We take hope from all the positive progress, all your kinds words and prayer, and doctor’s expectations that Rachel will someday regain normal function and feeling! 

Psalm 61:2 “From the end of the earth I call to You when my heart is faint. Lead me to the rock that is higher than I.”

Journal entry by Taylor Barkley

We had our healthy baby boy, Hudson, on May 21. He’s gaining weight well and strong!

During the third trimester, Rachel experienced a bit of wobble and weakness in her right leg. Common during pregnancy! For three years prior she had terrible neck/shoulder pain that was relieved about a year ago by chiropractic and physical therapy. Then during pushing to get Hudson into this world, her neck and shoulder pain returned full force. Her right leg was also weak and didn’t seem to be getting better. But again we and doctors chalked this up to pregnancy side effects.

It wasn’t until Tuesday morning June 11 we decided to take Rachel to the ER because she had lost 90% of the movement and strength in her right leg. For her leg there has never been any pain or numbness and full feeling remains. She just couldn’t move it. She had a couple other weird symptoms as well. The doctors in the ER and hospital treated these symptoms seriously, ordering a CT scan and a lower back MRI. Both came back clear. A brain MRI was ordered to rule other causes out. Due to her neck and shoulder pain and a prior doctor’s recommendation we requested an upper spine MRI just to get at the cause of her pain. 

The results the next day were unexpected. A “lesion” was revealed in her upper spinal cord continuing down to the middle of her back. Another MRI had to be ordered to get the full picture but due to chemicals required for good imaging we had to wait 24 hours with this vague, scary news.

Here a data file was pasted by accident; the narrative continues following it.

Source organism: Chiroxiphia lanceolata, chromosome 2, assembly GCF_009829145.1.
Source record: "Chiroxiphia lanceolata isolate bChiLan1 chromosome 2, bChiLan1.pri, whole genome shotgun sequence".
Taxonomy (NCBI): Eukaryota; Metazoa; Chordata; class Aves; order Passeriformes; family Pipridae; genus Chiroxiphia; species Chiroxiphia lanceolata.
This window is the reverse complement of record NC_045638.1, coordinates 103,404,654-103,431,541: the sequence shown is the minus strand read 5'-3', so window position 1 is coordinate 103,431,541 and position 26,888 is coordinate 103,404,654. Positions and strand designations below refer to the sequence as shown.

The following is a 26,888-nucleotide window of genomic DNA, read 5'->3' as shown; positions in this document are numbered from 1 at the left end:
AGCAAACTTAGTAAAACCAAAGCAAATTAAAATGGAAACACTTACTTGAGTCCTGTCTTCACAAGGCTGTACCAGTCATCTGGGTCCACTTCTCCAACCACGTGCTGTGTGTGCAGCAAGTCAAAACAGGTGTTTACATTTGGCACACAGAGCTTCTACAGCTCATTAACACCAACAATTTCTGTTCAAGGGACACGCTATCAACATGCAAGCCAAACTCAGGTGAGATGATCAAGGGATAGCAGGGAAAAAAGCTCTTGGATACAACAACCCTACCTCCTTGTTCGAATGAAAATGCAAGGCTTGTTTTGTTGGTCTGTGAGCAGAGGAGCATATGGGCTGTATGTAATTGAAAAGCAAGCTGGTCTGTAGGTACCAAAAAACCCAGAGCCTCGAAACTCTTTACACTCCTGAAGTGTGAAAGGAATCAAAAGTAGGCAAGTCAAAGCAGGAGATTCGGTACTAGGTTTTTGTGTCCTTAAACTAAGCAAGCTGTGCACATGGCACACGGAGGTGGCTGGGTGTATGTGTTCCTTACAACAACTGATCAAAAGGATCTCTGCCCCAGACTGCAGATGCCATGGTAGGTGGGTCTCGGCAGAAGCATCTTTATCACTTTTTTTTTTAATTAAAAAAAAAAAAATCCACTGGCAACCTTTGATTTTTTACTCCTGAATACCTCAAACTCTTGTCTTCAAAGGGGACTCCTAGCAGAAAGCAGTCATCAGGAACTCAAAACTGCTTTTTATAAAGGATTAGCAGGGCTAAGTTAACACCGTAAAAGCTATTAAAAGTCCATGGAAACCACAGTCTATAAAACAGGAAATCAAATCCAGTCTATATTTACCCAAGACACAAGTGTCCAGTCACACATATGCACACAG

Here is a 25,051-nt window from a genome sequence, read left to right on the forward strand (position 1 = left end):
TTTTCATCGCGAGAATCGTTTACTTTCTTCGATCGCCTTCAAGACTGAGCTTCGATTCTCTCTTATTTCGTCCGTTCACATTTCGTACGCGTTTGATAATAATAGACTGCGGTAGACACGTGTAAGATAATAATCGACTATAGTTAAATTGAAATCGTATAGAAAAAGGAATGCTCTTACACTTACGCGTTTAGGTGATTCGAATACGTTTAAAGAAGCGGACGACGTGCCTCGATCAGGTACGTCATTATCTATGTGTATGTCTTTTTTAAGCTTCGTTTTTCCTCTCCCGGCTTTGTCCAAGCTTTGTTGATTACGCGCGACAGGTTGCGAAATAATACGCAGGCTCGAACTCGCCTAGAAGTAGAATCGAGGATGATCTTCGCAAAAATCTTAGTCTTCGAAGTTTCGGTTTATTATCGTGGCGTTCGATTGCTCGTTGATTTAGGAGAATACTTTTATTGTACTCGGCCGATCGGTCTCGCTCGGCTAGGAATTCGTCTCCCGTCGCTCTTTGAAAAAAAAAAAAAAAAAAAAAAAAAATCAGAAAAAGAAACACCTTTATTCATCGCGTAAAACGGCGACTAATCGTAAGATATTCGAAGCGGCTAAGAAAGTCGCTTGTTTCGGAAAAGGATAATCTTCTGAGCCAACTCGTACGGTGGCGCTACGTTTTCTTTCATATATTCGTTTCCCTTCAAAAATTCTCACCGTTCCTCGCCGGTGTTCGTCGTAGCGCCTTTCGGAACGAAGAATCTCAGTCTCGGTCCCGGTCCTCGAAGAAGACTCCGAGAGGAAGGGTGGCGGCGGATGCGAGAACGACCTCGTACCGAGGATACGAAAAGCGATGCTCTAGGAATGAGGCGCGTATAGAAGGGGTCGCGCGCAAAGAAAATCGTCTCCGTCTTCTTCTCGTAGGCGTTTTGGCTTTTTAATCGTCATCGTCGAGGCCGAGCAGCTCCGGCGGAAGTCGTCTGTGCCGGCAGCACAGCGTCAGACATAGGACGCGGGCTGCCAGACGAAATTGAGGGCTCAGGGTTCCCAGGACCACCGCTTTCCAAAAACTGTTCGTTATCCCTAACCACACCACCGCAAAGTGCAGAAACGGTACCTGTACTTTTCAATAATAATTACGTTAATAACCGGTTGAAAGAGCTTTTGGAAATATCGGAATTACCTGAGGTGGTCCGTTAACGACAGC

Today the neurosurgeon returned with a clearer picture of the road ahead. The tumor is unusually large, especially for a female her age. He thinks the tumor is either an ependymona or an astrocytomas. He won’t know for sure until Rachel’s spine is opened up for surgery. If it’s an ependymona then the extraction is relatively easier. If it’s an astrocytoma, they would take out less since that type tends to bond with the spinal cord tissue. Either way the surgery is extremely risky with a chance Rachel won’t regain strength in her legs. There’s even the possibility of paralysis. After the surgery there is a long road of physical therapy, potential chemotherapy and/or radiation treatment. 

It’s highly likely that Rachel will have surgery next week. We are consulting with other doctors and specialists in order to get the best care in the world for Rachel. 

We so appreciate the love and support from everyone. It truly is overwhelming, in a good way. e love the messages and emails event if we can’t respond. Just getting a text saying that you are thinking about us is encouraging. 

God walks with us. Family and friends walk with us. The story isn’t over, this is just a hard part.

We will slowly be adding ways to help out to the site. There’s a meal plan link in Ways to Help. Please email Grace Hayes if you would like to visit Rachel:
Rachel’s Story

Site created on June 14, 2019

Welcome to our CaringBridge website. We are using it to keep family and friends updated in one place. We appreciate your support and words of hope and encouragement.

If you would like to donate directly to Taylor & Rachel, please donate via GoFundMe ( Donations made via this CaringBridge site DO NOT go to Taylor & Rachel, but rather go to support the CaringBridge nonprofit platform.

Thank you for visiting.